It was also a pleasure to see and hear from Atul Gawande at the IHI National Forum. It was a bit ironic to do so Nashville in that Atul practices roughly 500 yards from my office, at our sister institution, Brigham and Women’s Hospital. (Sometimes you have to travel far to see someone close to you.) He is deservedly widely read on quality and safety issues and is very well spoken on these topics.
Atul has been working with many people and hospitals to design and implement the WHO Surgical Safety Checklist. The checklist has a number of simple steps that should take place during the sign-in, time out, and sign-out phases of a surgical procedure. While there will soon be published formal documentation on the efficacy of this checklist in reducing harm during surgery, it was clear from Atul’s presentation that its use really makes a difference.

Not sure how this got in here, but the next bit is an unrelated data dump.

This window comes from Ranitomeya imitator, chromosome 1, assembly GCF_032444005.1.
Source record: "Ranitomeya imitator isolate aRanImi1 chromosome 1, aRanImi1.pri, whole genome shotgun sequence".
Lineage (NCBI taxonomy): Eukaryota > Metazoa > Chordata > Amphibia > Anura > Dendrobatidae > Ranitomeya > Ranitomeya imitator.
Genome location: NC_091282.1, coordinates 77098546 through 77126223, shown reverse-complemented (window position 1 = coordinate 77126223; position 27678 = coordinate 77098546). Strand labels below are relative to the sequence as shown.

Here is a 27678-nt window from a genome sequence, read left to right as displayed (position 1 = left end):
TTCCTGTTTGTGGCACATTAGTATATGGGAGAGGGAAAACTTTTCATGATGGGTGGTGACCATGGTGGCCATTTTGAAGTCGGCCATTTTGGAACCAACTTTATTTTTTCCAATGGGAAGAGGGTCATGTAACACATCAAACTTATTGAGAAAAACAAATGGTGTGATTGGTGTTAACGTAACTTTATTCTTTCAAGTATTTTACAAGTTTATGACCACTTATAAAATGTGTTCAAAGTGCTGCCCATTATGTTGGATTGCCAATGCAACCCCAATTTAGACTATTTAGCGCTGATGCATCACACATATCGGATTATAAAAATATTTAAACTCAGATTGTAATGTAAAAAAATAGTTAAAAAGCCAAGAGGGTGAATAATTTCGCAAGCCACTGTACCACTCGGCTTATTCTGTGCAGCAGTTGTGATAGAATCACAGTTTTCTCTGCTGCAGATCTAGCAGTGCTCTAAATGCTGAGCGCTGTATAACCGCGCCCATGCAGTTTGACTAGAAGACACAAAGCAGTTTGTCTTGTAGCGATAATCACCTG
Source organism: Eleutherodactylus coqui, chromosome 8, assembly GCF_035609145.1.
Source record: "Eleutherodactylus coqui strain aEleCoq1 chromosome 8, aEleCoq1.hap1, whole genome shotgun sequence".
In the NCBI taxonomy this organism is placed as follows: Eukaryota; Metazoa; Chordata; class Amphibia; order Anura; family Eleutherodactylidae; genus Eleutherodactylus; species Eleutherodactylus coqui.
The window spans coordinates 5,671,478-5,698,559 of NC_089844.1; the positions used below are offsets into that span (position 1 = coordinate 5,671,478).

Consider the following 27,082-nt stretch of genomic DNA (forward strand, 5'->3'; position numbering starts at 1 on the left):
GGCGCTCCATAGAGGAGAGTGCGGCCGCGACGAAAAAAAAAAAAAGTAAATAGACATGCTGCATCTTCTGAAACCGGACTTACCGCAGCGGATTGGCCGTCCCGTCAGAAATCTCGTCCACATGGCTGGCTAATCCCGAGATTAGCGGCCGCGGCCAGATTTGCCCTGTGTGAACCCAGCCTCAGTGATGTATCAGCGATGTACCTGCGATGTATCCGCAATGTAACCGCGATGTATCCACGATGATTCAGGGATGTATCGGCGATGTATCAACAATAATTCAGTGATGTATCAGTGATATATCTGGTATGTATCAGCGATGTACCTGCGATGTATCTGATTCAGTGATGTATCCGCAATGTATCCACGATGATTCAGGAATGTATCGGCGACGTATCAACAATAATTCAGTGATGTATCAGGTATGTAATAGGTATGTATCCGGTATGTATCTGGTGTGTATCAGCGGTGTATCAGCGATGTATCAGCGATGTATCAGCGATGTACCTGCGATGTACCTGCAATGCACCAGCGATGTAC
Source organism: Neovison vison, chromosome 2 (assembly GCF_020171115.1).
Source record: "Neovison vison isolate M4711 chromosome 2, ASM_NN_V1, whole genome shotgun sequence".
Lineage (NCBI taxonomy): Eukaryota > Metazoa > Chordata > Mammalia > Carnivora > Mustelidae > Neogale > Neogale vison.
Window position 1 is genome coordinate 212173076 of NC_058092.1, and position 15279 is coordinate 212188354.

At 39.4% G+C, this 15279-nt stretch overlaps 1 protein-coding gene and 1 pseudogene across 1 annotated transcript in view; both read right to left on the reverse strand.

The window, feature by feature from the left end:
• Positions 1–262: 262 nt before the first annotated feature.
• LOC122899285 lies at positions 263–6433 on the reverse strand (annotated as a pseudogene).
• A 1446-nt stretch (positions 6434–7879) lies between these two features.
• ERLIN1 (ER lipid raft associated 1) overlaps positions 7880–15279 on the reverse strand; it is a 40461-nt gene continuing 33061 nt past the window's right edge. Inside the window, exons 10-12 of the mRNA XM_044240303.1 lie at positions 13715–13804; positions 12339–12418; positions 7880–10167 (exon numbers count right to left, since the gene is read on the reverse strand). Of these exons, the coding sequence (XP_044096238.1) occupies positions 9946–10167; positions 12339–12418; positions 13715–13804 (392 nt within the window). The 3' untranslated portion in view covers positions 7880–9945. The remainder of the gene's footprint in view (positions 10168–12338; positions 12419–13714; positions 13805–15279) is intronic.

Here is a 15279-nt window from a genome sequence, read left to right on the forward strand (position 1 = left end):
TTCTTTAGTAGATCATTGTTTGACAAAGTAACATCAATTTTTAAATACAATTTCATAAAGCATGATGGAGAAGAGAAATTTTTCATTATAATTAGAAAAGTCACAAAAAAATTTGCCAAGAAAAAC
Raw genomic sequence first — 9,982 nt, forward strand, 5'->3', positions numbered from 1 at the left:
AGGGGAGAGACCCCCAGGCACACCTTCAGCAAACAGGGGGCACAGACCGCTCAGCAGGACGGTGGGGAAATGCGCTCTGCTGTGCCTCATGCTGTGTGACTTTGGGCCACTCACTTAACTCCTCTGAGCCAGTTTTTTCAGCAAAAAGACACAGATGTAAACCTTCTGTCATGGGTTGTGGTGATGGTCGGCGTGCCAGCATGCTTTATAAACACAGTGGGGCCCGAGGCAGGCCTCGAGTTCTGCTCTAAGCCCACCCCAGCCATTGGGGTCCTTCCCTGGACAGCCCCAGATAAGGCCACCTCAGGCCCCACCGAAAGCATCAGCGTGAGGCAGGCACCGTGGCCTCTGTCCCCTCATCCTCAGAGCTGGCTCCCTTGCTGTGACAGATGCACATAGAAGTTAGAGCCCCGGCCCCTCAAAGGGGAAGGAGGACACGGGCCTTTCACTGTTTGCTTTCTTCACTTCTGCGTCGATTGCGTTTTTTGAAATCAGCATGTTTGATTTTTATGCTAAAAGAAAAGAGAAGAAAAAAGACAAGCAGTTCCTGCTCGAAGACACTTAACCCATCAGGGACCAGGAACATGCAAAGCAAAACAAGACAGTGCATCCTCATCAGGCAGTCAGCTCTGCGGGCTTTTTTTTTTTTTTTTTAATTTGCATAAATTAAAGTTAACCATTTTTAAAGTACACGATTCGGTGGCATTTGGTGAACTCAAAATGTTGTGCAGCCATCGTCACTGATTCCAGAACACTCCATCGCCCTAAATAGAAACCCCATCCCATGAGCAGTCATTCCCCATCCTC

Noting that it usually takes about 17 years for an advance in medical treatment to reach the general public in a pervasive way, Atul and Don Berwick proposed a new approach to the diffusion of the Checklist. Terming it a “remarkable social experiment,” they challenged the audience and those not in attendance to engage in The Sprint. The idea is to try to get thousands of hospitals to actually adopt the Checklist in one or more ORs within the next 90 days.
I think this is a great idea. We recently adopted this kind of checklist procedure in our ORs -- as a direct result of a wrong-side surgery in our hospital and as a consequence of our broad-based transparency about that error. The procedure takes only 90 seconds to carry out.
As someone said today, there are two types of hospitals, the kind that have had a wrong-side surgery and the kind that will have one. A Joint Commission staff member told us recently that there are six wrong-side surgeries per day in the United States. This would be a good thing to change. Atul and his colleagues have provided the tool. Let’s grab the baton and sprint with it.